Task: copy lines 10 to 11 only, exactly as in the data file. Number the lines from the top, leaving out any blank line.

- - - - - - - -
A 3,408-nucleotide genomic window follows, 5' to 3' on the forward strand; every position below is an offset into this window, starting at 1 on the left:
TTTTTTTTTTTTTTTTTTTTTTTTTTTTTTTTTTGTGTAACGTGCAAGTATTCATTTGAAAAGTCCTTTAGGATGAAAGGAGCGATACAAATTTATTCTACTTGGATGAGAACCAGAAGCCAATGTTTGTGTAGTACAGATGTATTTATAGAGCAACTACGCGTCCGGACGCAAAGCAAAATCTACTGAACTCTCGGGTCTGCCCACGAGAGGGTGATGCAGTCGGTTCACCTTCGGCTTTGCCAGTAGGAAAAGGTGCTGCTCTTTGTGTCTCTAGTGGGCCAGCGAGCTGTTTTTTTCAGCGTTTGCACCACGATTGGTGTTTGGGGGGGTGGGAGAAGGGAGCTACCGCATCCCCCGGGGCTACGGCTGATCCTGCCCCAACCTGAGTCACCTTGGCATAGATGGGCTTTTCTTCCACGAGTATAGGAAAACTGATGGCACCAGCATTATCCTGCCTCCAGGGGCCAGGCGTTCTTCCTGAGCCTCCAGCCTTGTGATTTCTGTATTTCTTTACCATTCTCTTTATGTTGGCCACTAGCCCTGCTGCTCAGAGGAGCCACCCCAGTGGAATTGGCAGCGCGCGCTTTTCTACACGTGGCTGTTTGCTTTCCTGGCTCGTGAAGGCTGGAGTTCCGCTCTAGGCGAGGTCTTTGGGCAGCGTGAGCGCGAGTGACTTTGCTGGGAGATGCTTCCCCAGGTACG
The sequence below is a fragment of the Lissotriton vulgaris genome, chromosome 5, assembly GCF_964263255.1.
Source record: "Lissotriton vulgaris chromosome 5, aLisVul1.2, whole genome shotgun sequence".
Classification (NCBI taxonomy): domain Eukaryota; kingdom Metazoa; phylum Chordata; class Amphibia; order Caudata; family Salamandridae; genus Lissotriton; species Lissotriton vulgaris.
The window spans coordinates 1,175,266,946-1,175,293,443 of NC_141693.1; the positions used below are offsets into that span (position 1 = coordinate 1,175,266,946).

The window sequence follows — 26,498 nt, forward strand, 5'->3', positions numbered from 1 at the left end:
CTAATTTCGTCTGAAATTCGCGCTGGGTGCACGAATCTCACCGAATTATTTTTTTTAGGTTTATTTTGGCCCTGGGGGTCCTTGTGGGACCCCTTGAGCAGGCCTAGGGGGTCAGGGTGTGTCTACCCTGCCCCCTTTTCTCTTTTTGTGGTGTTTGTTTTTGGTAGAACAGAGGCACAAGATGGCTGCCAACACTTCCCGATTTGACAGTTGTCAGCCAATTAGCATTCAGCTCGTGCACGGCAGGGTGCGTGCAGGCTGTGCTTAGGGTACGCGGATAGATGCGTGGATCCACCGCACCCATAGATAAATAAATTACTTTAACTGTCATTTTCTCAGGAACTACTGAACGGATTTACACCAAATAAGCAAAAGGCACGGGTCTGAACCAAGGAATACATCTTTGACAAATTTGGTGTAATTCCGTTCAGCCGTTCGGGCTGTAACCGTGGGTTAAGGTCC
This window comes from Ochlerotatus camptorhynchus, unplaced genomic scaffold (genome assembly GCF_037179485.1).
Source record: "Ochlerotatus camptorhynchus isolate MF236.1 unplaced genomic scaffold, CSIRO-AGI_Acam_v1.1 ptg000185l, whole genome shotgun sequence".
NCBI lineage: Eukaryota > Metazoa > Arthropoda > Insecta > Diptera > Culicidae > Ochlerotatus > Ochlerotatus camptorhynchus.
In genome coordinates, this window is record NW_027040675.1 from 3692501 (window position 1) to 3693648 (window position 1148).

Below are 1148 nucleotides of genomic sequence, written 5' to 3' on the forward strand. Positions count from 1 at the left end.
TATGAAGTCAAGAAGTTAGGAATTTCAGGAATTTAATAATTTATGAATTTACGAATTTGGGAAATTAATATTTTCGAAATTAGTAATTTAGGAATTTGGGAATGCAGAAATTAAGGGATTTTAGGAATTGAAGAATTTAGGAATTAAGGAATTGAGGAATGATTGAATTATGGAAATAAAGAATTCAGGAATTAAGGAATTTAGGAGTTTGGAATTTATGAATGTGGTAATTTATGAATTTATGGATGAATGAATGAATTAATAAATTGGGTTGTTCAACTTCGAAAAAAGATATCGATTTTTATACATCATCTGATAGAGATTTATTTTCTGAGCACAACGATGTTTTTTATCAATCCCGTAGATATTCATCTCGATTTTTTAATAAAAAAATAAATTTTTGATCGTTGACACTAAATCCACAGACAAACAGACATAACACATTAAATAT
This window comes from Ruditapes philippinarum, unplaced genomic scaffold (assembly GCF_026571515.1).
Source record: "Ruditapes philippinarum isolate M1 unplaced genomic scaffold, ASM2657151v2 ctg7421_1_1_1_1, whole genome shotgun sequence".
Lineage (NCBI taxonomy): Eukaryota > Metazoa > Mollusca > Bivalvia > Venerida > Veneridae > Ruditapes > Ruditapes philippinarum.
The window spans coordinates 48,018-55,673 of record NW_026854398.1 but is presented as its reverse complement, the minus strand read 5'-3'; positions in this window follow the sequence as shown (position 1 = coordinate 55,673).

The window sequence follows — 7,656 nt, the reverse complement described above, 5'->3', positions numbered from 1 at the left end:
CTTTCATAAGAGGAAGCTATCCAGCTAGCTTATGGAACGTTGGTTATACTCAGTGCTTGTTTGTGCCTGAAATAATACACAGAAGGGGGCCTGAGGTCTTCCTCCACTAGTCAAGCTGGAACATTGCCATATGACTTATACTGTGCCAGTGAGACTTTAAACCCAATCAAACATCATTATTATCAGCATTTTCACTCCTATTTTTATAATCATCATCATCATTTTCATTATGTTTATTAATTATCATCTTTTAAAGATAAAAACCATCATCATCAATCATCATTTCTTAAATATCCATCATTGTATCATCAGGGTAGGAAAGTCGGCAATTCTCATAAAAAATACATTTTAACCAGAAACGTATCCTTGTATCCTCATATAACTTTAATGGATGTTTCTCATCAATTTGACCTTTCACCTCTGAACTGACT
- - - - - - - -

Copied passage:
Source record: "Ochlerotatus camptorhynchus isolate MF236.1 unplaced genomic scaffold, CSIRO-AGI_Acam_v1.1 ptg000185l, whole genome shotgun sequence".
NCBI lineage: Eukaryota > Metazoa > Arthropoda > Insecta > Diptera > Culicidae > Ochlerotatus > Ochlerotatus camptorhynchus.